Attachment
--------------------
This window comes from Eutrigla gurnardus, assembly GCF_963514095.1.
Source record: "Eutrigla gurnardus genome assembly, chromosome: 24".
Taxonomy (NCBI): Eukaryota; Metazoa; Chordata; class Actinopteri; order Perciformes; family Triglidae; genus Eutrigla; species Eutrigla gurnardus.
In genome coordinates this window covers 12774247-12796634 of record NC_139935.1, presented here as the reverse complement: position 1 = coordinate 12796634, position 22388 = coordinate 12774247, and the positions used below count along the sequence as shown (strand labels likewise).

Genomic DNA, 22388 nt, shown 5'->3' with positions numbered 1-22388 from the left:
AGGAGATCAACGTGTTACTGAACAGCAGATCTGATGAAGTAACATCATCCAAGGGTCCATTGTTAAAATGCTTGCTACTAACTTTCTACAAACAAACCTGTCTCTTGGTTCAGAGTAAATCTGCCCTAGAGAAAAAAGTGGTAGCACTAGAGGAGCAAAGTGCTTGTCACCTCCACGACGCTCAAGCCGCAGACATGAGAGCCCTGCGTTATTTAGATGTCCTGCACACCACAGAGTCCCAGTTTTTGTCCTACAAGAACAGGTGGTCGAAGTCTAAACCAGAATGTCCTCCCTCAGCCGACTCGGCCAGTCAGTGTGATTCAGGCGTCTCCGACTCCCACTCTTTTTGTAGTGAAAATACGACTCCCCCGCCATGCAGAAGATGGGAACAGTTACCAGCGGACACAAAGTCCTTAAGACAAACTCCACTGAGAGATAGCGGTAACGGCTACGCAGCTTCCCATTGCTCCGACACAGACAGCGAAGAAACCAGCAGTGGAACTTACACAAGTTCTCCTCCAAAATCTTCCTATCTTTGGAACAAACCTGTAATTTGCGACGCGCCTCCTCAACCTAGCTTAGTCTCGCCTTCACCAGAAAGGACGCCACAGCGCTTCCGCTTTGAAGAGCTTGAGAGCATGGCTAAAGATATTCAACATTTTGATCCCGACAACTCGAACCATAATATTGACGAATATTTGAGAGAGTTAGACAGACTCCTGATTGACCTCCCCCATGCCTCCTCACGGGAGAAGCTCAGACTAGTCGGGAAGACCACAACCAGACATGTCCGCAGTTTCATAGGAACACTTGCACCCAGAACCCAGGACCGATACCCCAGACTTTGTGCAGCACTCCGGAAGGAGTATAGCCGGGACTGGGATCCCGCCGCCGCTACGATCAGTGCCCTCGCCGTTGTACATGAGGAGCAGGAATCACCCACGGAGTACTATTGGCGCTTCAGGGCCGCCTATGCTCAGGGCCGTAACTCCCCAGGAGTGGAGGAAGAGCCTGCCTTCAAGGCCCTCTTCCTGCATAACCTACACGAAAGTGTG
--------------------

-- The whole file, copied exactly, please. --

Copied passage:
This window comes from Eutrigla gurnardus, assembly GCF_963514095.1.
Source record: "Eutrigla gurnardus genome assembly, chromosome: 24".
Taxonomy (NCBI): Eukaryota; Metazoa; Chordata; class Actinopteri; order Perciformes; family Triglidae; genus Eutrigla; species Eutrigla gurnardus.
In genome coordinates this window covers 12774247-12796634 of record NC_139935.1, presented here as the reverse complement: position 1 = coordinate 12796634, position 22388 = coordinate 12774247, and the positions used below count along the sequence as shown (strand labels likewise).

Genomic DNA, 22388 nt, shown 5'->3' with positions numbered 1-22388 from the left:
AGGAGATCAACGTGTTACTGAACAGCAGATCTGATGAAGTAACATCATCCAAGGGTCCATTGTTAAAATGCTTGCTACTAACTTTCTACAAACAAACCTGTCTCTTGGTTCAGAGTAAATCTGCCCTAGAGAAAAAAGTGGTAGCACTAGAGGAGCAAAGTGCTTGTCACCTCCACGACGCTCAAGCCGCAGACATGAGAGCCCTGCGTTATTTAGATGTCCTGCACACCACAGAGTCCCAGTTTTTGTCCTACAAGAACAGGTGGTCGAAGTCTAAACCAGAATGTCCTCCCTCAGCCGACTCGGCCAGTCAGTGTGATTCAGGCGTCTCCGACTCCCACTCTTTTTGTAGTGAAAATACGACTCCCCCGCCATGCAGAAGATGGGAACAGTTACCAGCGGACACAAAGTCCTTAAGACAAACTCCACTGAGAGATAGCGGTAACGGCTACGCAGCTTCCCATTGCTCCGACACAGACAGCGAAGAAACCAGCAGTGGAACTTACACAAGTTCTCCTCCAAAATCTTCCTATCTTTGGAACAAACCTGTAATTTGCGACGCGCCTCCTCAACCTAGCTTAGTCTCGCCTTCACCAGAAAGGACGCCACAGCGCTTCCGCTTTGAAGAGCTTGAGAGCATGGCTAAAGATATTCAACATTTTGATCCCGACAACTCGAACCATAATATTGACGAATATTTGAGAGAGTTAGACAGACTCCTGATTGACCTCCCCCATGCCTCCTCACGGGAGAAGCTCAGACTAGTCGGGAAGACCACAACCAGACATGTCCGCAGTTTCATAGGAACACTTGCACCCAGAACCCAGGACCGATACCCCAGACTTTGTGCAGCACTCCGGAAGGAGTATAGCCGGGACTGGGATCCCGCCGCCGCTACGATCAGTGCCCTCGCCGTTGTACATGAGGAGCAGGAATCACCCACGGAGTACTATTGGCGCTTCAGGGCCGCCTATGCTCAGGGCCGTAACTCCCCAGGAGTGGAGGAAGAGCCTGCCTTCAAGGCCCTCTTCCTGCATAACCTACACGAAAGTGTG